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IBBY Canada releases a recommended list of 100 picture books by Indigenous authors

From Sea to Sea to Sea, IBBY CanadaSince Dec. 3, the International Board on Books for Young People Canada (IBBY) has been tweeting a book a day from its new catalogue, From Sea to Sea to Sea: Celebrating Indigenous Picture Books, featuring 100 recommended children’s books by Indigenous authors, published between 1984 and 2017.

The catalogue was created as a response to the Truth and Reconciliation Commission’s Calls to Action, with IBBY Canada president Mary Beth Leatherdale co-chairing the project with author and educator Dr. Jenny Kay Dupuis (Nipissing First Nation). IBBY Canada hopes that libraries will add the books to their collections and that librarians, educators, and readers will share the list.

“The demand from young people for Indigenous literature is strong and growing,” Dupuis said in a press release. “Getting closer to understanding one’s self or others through storytelling means far more than just reading an Indigenous children’s picture book. It can build understanding and change lives.”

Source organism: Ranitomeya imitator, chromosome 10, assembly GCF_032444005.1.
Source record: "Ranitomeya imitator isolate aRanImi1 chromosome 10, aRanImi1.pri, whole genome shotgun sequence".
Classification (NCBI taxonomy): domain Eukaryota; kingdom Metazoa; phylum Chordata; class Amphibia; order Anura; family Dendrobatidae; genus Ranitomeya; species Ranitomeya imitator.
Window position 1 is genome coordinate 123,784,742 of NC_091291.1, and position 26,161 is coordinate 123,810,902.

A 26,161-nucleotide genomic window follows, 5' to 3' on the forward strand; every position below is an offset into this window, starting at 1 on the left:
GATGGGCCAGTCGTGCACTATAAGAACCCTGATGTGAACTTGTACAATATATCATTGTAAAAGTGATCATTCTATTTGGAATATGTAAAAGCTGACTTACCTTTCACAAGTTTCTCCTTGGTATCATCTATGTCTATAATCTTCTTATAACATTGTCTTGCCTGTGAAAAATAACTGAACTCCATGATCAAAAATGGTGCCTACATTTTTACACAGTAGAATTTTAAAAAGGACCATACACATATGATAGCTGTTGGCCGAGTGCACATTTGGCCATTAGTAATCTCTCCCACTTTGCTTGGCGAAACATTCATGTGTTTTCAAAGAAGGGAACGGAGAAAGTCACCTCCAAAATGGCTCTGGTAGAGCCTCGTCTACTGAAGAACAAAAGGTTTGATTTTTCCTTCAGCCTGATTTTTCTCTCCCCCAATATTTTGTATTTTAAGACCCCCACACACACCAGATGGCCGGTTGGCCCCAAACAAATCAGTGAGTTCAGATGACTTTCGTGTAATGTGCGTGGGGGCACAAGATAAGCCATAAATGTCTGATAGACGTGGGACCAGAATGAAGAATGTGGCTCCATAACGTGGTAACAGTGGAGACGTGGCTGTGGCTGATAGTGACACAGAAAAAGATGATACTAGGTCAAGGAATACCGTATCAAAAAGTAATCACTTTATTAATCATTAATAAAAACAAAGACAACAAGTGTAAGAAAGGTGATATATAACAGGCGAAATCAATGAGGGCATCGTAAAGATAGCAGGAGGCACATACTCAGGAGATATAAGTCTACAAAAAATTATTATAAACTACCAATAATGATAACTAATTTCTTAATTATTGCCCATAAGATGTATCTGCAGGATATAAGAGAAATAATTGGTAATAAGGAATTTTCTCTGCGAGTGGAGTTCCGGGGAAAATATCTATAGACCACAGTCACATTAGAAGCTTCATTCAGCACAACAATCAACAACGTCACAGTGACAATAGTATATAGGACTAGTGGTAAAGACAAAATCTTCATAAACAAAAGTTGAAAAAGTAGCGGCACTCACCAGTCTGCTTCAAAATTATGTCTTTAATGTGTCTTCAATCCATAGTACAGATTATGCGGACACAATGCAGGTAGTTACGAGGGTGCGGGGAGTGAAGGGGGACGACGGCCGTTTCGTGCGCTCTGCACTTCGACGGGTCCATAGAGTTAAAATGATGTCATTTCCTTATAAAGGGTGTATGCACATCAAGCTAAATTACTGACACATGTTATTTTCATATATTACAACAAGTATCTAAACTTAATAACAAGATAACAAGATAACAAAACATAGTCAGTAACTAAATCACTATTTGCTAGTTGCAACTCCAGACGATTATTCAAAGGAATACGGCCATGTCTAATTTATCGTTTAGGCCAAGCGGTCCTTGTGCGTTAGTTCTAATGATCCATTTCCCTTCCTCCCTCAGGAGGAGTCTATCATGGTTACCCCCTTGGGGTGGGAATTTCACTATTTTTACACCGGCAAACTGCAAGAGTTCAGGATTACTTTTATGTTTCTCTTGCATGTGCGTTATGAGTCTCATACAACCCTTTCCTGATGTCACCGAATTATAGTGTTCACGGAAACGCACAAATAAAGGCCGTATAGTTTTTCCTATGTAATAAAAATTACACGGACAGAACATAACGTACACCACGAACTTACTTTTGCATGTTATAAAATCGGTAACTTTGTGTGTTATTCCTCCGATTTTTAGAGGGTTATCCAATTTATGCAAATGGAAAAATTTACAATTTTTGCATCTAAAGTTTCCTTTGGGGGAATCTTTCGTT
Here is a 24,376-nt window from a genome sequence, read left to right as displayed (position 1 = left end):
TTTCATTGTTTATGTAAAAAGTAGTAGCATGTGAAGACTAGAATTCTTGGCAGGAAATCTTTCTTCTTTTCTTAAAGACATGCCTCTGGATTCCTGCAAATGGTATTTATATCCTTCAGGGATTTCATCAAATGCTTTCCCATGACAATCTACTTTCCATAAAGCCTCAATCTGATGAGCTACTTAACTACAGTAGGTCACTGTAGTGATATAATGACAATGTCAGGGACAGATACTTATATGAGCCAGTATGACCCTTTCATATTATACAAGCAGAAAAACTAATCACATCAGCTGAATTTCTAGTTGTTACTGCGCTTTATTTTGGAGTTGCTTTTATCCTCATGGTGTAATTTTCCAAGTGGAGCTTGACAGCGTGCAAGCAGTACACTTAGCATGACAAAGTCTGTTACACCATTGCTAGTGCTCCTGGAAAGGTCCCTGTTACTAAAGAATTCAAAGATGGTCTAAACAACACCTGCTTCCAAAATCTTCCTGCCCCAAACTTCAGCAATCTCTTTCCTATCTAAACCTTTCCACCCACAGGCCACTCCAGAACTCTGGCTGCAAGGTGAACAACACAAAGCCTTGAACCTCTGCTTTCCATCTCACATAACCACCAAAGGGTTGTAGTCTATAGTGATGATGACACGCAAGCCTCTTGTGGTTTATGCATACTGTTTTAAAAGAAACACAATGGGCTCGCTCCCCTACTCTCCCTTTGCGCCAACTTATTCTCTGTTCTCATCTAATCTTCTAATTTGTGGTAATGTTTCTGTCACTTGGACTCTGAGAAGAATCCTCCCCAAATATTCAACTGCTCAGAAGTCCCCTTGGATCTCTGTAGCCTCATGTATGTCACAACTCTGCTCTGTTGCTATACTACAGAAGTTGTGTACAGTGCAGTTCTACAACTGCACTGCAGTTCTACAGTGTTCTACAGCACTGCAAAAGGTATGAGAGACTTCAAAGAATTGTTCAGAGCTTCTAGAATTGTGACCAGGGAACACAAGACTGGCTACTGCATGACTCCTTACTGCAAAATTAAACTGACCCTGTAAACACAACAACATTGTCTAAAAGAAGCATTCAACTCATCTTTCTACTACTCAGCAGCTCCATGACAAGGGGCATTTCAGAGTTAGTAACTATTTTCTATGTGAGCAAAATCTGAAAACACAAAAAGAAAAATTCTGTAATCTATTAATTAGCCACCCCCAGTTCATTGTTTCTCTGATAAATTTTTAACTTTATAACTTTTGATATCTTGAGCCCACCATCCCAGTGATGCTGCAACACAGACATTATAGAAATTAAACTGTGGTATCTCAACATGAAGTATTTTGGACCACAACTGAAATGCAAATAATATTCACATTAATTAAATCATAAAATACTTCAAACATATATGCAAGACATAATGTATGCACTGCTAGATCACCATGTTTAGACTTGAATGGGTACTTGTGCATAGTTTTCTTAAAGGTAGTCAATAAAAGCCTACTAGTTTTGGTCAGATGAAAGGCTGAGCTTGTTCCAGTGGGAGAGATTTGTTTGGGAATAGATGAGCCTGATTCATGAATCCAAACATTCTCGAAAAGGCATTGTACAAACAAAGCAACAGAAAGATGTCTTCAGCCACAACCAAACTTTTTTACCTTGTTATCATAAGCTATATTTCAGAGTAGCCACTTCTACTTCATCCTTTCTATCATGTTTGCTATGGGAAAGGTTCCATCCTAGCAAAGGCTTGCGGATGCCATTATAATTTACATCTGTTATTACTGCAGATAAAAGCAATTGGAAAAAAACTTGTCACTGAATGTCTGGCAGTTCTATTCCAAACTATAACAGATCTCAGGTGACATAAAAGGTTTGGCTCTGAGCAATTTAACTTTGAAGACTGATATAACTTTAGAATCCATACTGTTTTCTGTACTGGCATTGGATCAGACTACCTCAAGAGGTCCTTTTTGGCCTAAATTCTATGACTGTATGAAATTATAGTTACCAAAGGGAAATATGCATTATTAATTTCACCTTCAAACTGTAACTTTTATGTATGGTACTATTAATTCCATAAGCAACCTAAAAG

The selection committee consisted of Allison Taylor-McBryde, adjunct professor at the University of British Columbia and children’s librarian at North Vancouver District Public Library; Patricia Knockwood (Fort Folly First Nation), Indigenous services librarian for New Brunswick and member of the Canadian Federation of Library Associations’ Indigenous Matters Committee; and Joanne Schwartz, award-winning author and children’s librarian with the Toronto Public Library.

According to the catalogue introduction these “are the best books by Indigenous authors, many illustrated by Indigenous artists, published in Canada and currently in print. The titles reflect the diverse First Nations, Métis, and Inuit cultures, languages, perspectives, and experiences from sea to sea to sea. Attention was given to including picture books that promote and support Indigenous languages. All titles reflect authentic First Nations, Métis, and Inuit voices and offer insight into their distinct histories and current realities of these communities.”